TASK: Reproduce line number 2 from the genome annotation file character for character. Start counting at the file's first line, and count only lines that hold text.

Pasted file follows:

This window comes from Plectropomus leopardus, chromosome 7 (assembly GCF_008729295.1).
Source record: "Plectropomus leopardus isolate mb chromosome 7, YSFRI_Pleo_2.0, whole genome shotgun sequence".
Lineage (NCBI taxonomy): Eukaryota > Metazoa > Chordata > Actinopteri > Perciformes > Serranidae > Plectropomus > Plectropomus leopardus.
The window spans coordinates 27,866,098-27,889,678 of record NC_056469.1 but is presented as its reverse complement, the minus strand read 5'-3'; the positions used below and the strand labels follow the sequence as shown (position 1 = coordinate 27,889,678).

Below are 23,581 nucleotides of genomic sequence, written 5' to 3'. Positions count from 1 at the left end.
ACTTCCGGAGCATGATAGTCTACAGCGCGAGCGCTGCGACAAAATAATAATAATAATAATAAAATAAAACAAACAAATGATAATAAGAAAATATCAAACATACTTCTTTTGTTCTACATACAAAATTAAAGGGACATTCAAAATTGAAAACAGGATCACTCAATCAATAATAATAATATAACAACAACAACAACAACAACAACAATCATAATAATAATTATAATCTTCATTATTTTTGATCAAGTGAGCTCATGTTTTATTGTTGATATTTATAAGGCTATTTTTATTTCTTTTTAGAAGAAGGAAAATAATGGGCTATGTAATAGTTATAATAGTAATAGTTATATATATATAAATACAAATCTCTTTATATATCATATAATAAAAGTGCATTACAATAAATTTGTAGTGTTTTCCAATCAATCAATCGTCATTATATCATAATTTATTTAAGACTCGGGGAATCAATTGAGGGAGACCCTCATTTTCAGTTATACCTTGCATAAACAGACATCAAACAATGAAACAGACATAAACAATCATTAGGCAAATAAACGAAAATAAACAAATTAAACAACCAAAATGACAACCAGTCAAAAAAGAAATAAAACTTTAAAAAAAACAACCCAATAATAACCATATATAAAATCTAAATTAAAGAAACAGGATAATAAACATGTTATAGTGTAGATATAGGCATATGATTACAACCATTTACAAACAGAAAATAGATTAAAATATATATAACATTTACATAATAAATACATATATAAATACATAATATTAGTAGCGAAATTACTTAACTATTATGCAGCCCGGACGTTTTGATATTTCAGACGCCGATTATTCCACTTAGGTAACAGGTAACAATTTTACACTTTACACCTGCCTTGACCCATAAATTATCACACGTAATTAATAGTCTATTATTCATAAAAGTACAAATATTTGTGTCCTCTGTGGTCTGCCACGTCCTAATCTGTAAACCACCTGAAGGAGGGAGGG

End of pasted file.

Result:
Source record: "Plectropomus leopardus isolate mb chromosome 7, YSFRI_Pleo_2.0, whole genome shotgun sequence".